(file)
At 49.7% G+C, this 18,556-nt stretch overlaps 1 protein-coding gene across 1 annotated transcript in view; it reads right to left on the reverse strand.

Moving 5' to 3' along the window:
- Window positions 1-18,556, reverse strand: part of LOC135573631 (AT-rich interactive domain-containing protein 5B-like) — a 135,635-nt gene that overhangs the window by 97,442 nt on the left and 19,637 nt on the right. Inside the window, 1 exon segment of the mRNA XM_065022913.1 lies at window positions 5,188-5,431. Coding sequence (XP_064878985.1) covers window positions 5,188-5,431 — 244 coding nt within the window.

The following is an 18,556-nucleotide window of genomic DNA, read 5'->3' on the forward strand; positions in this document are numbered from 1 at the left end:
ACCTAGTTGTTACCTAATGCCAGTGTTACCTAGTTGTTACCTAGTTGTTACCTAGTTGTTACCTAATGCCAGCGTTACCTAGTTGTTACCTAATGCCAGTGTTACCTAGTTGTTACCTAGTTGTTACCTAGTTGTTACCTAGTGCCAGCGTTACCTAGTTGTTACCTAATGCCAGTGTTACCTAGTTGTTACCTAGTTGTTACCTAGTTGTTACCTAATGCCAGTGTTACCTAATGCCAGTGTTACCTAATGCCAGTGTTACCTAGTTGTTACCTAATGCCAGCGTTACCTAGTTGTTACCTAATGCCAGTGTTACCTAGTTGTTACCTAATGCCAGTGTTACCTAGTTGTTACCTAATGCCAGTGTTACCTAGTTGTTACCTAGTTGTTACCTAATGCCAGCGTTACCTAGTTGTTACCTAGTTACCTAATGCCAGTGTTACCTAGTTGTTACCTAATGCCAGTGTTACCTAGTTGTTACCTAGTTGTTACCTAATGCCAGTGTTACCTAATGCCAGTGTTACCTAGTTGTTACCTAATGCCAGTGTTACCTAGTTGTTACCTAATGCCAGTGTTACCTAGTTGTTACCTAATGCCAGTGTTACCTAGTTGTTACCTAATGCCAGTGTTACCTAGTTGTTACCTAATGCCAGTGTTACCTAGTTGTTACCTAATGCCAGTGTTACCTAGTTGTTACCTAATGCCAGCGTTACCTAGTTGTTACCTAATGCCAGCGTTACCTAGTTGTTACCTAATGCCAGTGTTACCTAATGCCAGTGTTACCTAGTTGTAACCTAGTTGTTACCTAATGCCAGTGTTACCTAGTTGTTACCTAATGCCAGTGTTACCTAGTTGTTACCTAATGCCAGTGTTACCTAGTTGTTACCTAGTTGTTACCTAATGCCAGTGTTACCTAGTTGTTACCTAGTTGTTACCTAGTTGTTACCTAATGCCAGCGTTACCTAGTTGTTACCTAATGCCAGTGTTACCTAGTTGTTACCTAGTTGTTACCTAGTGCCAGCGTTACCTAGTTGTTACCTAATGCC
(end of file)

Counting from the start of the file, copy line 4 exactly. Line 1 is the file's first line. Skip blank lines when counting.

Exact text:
The following is an 18,556-nucleotide window of genomic DNA, read 5'->3' on the forward strand; positions in this document are numbered from 1 at the left end: